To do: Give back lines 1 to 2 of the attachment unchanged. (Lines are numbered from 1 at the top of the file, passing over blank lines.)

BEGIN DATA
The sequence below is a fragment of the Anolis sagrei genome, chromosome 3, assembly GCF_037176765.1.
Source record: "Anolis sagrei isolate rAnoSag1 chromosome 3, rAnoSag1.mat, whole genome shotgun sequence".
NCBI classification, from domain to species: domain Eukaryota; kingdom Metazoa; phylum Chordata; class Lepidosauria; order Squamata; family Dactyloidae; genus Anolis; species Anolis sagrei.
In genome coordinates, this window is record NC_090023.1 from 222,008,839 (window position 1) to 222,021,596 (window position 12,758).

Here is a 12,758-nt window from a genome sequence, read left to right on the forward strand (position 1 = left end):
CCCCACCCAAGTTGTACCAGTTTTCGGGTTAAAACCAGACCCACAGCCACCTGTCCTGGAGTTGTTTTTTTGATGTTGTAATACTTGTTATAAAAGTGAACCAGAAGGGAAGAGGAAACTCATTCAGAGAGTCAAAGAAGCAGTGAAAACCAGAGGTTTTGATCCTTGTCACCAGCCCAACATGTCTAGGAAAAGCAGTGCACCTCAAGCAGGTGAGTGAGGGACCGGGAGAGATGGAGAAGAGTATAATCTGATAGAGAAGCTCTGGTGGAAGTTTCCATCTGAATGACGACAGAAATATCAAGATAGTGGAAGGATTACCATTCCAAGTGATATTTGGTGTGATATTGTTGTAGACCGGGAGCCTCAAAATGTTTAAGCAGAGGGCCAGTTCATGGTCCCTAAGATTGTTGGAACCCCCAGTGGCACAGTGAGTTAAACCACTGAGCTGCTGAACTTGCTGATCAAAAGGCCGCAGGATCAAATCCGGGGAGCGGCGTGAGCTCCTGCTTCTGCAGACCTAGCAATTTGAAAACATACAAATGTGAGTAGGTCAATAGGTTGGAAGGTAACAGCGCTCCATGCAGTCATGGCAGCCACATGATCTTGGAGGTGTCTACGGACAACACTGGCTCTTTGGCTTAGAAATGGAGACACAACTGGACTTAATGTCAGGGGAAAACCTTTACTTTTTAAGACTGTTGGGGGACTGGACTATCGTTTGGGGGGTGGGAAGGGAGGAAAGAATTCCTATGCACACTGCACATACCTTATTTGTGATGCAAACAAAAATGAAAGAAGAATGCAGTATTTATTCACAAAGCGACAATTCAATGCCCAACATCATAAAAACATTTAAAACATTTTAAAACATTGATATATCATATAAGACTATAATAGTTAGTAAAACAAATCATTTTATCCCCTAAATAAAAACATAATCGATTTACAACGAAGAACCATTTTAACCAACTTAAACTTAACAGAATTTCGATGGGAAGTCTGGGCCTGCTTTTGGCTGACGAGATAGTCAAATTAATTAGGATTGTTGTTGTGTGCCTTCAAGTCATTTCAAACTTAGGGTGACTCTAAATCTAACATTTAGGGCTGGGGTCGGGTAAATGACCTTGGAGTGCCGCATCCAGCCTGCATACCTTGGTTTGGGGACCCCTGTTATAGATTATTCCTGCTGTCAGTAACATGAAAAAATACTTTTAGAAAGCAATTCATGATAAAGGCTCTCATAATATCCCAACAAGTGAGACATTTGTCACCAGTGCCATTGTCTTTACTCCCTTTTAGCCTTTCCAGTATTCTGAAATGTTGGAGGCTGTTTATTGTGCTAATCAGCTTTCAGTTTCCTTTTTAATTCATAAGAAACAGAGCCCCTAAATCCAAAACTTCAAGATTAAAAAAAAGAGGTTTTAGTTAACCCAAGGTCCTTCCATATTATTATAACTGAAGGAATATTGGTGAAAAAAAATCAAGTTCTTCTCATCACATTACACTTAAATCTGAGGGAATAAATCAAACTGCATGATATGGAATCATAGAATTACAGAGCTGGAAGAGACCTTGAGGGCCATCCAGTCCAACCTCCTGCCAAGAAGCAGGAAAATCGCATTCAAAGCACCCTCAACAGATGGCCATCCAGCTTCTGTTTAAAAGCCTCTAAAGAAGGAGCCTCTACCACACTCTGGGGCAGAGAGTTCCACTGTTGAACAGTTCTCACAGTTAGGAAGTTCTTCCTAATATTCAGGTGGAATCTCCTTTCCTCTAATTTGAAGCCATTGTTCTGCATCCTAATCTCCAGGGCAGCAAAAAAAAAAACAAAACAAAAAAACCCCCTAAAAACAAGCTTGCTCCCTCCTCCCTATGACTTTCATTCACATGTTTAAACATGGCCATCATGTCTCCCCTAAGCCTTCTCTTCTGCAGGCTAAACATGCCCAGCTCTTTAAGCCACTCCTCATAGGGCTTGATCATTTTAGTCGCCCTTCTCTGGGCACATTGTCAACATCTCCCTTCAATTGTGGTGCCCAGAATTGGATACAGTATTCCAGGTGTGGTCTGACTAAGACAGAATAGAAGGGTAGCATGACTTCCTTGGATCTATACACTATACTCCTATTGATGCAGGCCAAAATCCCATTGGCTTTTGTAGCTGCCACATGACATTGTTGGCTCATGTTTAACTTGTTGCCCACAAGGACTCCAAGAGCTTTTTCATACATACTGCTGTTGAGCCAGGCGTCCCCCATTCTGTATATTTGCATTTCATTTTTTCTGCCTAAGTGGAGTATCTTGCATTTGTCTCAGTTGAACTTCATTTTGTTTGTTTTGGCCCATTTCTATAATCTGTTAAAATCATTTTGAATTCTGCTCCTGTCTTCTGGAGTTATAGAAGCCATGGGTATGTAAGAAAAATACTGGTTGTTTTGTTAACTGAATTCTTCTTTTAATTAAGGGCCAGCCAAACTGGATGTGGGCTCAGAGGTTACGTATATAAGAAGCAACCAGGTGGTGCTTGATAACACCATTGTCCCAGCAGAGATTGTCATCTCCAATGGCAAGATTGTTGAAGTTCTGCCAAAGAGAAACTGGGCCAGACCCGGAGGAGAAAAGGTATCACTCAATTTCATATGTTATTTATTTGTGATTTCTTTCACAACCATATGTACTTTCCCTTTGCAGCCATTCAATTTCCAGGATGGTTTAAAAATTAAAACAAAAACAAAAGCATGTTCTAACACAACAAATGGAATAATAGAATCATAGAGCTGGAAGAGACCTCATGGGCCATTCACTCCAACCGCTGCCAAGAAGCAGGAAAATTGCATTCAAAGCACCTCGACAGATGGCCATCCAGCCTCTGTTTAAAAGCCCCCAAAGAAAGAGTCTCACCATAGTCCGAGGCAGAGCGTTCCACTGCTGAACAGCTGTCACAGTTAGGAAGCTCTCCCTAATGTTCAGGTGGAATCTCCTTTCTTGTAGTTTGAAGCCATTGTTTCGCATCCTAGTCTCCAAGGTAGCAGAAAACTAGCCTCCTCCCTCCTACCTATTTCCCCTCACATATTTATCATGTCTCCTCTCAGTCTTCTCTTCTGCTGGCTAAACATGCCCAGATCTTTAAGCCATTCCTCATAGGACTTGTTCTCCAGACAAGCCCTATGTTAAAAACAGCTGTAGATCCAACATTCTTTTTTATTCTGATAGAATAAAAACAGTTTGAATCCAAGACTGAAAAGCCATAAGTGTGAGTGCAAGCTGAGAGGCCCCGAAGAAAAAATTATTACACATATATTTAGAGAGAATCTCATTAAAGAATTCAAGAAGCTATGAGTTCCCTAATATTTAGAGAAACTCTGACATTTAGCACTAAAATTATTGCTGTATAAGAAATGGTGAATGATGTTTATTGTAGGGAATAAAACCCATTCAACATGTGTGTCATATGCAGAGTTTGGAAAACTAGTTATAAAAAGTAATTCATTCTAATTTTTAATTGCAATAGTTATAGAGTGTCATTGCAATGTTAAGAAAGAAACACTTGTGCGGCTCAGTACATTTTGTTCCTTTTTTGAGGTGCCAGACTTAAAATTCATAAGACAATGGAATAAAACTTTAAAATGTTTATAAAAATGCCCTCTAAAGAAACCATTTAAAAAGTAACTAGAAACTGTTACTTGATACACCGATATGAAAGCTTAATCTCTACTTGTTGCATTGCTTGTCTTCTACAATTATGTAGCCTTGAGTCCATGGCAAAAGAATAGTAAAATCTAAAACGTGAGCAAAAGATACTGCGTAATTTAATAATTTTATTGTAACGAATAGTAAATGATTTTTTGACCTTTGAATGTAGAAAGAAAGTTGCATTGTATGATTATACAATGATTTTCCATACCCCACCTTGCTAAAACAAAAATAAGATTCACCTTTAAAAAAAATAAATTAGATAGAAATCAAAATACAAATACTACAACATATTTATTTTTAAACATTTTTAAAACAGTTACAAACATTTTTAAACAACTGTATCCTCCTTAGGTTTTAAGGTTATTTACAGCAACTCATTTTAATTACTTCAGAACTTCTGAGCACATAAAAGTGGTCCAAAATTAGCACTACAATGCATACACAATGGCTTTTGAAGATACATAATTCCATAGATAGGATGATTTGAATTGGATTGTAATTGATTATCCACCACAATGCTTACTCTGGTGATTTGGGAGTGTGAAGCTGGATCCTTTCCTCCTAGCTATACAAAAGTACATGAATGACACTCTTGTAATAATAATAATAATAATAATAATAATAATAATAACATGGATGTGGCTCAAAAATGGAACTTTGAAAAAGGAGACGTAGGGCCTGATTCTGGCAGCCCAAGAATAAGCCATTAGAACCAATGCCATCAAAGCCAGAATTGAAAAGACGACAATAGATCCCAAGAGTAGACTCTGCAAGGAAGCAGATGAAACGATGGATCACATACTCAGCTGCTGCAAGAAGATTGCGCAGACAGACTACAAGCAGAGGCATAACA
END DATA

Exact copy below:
The sequence below is a fragment of the Anolis sagrei genome, chromosome 3, assembly GCF_037176765.1.
Source record: "Anolis sagrei isolate rAnoSag1 chromosome 3, rAnoSag1.mat, whole genome shotgun sequence".